Friday, October 14, 2016

For A Friday

Visit the Fur. You know you want to.

Former Alberta premier Jim Prentice was killed in a plane crash:

Prentice was 60-years old. He is survived by wife Karen, three daughters Christina, Cassia and Kate, and grandchildren.

Ontario must pay $28 million for electricity it did not use:

Canada has to pay $28 million in damages and legal costs to a company that wanted to build a wind farm in Lake Ontario but whose plans were abruptly halted by the Ontario government in 2011, an international tribunal says.

Windstream Energy, whose plans were backed by American investors, filed a claim under the North American Free Trade Agreement alleging the province treated it unfairly and inequitably. The company demanded US$475 million in damages. Because it’s a claim under an international trade treaty, the federal government had to stick up for the province’s decision.

Oh, joy.

Just read this:

Rolling his eyes at the Republican nominee, President Barack Obama mocked Donald Trump's purported business acumen and newfound rage against the "global elite," as he rallied Friday for Democrat Hillary Clinton. He warned that democracy itself was at risk if Trump wins.

As the presidential election draws to a close, Obama has increasingly embraced his role as troll-in-chief to the former reality star who hopes to succeed him in the Oval Office. With his own popularity having rebounded, Obama has become one of Trump's chief antagonists making the claim that Trump's exaggerated boasts aren't to be believed.

He used a rally for Clinton in battleground Ohio to try to debunk Trump's charge a day before that Clinton was at the centre of a global conspiracy by wealthy elites and political big-wigs to rig the system against working people. Obama encouraged voters to judge candidates by "what they've been doing their whole lives."

"This is a guy who spent all his time hanging around, trying to convince everybody he was a global elite ... and flying around everywhere and all he had time for was celebrities," Obama said.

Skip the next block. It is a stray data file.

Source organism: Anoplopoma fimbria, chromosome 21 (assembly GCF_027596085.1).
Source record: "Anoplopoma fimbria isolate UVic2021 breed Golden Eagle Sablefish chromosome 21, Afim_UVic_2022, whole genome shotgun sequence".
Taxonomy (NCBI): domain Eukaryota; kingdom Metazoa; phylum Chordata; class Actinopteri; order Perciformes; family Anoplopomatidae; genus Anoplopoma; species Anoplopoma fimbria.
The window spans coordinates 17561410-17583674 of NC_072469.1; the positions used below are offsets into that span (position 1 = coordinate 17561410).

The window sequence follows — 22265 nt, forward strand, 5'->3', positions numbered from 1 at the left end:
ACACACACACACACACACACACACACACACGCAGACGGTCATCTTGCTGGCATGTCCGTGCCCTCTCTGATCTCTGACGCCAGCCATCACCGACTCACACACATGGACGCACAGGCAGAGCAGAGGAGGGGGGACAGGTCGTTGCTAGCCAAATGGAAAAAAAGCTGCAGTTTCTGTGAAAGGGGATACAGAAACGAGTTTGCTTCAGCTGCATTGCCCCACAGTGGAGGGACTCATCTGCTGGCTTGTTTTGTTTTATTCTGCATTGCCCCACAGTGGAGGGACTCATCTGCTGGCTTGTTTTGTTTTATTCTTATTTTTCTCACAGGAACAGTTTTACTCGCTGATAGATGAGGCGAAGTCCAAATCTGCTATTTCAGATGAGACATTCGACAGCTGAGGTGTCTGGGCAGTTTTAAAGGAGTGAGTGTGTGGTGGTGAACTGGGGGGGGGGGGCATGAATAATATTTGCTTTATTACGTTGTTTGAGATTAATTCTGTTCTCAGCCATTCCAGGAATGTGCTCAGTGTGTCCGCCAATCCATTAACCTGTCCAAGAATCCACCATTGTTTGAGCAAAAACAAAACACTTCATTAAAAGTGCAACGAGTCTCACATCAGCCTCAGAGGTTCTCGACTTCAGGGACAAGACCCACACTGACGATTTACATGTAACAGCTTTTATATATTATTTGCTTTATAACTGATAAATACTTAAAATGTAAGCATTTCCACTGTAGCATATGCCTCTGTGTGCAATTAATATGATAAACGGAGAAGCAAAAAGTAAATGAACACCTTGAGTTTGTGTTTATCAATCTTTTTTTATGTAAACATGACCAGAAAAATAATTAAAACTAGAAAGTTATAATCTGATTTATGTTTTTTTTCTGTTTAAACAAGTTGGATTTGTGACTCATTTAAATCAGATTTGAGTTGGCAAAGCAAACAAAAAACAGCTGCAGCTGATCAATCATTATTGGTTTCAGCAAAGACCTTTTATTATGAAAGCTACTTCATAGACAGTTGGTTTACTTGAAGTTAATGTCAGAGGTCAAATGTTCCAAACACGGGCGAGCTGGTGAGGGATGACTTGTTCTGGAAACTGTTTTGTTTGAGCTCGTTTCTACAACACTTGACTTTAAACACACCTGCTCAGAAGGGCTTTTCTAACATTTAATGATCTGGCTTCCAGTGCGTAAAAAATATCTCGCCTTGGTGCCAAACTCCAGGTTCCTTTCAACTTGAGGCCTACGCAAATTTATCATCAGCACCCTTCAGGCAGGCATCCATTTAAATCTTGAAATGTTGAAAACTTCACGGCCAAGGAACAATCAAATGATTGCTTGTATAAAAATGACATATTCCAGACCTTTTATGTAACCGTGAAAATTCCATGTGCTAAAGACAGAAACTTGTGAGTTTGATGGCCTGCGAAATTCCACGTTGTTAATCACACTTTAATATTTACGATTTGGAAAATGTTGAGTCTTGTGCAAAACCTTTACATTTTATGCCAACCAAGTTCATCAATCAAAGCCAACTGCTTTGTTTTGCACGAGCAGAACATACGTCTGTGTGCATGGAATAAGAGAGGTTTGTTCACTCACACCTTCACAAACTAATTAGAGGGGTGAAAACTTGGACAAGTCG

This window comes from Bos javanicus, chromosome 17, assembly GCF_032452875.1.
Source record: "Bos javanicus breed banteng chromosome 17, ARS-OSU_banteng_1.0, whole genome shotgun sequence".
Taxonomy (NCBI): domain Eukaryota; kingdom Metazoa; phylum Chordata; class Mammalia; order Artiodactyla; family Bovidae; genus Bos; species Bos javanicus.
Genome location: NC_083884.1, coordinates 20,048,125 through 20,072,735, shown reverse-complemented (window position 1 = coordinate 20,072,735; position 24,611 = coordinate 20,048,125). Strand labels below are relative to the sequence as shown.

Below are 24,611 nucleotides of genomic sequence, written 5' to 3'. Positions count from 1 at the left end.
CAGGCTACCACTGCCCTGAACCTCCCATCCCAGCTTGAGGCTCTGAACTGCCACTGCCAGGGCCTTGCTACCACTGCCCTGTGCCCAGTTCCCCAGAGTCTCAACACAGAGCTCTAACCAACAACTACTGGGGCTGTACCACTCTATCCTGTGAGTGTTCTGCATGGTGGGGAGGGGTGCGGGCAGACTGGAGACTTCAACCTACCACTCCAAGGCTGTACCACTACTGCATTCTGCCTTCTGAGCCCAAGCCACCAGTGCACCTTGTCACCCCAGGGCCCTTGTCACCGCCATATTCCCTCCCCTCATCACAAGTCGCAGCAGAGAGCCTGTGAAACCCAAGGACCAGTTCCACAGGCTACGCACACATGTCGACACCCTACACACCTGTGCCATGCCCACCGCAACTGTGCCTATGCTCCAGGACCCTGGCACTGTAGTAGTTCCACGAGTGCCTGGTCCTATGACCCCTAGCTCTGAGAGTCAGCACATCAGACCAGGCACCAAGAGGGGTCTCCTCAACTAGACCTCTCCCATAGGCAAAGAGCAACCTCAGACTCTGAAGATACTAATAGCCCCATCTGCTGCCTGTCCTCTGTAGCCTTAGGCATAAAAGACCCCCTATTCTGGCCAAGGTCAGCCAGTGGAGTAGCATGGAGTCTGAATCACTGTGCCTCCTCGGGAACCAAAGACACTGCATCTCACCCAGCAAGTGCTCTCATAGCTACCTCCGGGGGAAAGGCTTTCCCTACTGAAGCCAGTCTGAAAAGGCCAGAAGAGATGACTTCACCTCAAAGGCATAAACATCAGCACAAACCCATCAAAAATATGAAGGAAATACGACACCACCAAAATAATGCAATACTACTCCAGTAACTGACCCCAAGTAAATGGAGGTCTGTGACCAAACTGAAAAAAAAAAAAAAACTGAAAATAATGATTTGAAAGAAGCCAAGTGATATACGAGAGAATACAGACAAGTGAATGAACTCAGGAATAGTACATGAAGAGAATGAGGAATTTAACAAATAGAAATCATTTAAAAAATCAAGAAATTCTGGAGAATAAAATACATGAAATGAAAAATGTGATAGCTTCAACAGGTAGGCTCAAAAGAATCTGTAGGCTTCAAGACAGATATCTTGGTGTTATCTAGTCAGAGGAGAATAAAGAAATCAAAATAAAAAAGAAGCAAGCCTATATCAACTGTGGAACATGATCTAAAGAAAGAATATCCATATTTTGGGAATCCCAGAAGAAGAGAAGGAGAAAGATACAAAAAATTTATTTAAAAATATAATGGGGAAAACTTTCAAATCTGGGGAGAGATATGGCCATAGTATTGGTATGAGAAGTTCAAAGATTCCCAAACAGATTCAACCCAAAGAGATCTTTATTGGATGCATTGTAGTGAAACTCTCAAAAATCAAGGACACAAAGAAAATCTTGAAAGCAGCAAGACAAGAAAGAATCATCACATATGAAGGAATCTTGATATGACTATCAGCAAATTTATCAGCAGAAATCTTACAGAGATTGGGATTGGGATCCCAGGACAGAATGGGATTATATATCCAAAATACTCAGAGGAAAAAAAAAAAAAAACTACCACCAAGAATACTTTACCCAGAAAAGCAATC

"Suddenly he's going to be the champion of working people?"

"Come on, man," Obama said with a sardonic laugh, in what became a recurrent refrain of his campaign speech.

Obama is such a narcissist that he must actually believe that being a smug lazy @$$hole will serve him well in post-presidential life.

Bouncy rubs elbows with people who can issue executive orders, Barry.

To wit: after Obama's deadbeat dad left him and his mother, he lived with his wealthy white grandparents and then with his Indonesian stepfather.

His co-workers (the term is sued loosely) recall his clearing off and not doing any real work for the Harvard Law Review.

The American national debt stands at nearly twenty trillion dollars.

Obama was nowhere to be found when Ambassador J. Christopher Stevens was killed in Benghazi. After American national, James Foley, was killed by ISIS, Obama resumed his golf game.

(Insert one's own Obama failure here. There are far too many of them to count at the moment.)

Roll your eyes at that, community organiser.

Now go and give some state secrets to Cuba or something.


In a March 4, 2015 email to Hillary Clinton's lawyer Cheryl Mills, Clinton's eventual campaign chairman John Podesta asks if they should withhold email exchanges between Clinton and President Obama that were sent over Clinton's private server.

The day before Podesta sent his email to Mills, the House Benghazi Committee privately told Clinton to preserve and hand over all her emails. (The FBI report on Clinton's emails notes on Page 18 that on March 3, 2015, the United States House Select Committee on Benghazi provided a letter to the law firm Williams & Connolly requesting the preservation and production of all documents and media related to the email addresses and

The email from Podesta to Mills, titled "Special Category," reads: "Think we should hold emails to and from potus? That's the heart of his exec privilege. We could get them to ask for that. They may not care, but I(t) seems like they will."

A paralysed man has been able to have sensation in his arm because of a mind-controlled robotic arm:

The groundbreaking experiment, a collaboration between the University of Pittsburgh and the University of Pittsburgh Medical Center, involves electrodes smaller than a grain of sand implanted in the sensory cortex of the young man’s brain. Researchers then stimulated this region, which is associated with sensation in the right hand, and effectively bypassed his damaged spinal cord. Because the paralyzed man was already connected to a robotic arm, when a researcher pressed the fingers of the prosthesis, the subject felt the pressure in the right fingers of his paralyzed hand.

The results of the experiment, which have been repeated over several months with the subject, offer a critical breakthrough in the recreation and restoration of function in people with paralyzed limbs: the ability not just to move those limbs, but something much more difficult – to feel them.

And now, some unbiased news coverage of the US election:


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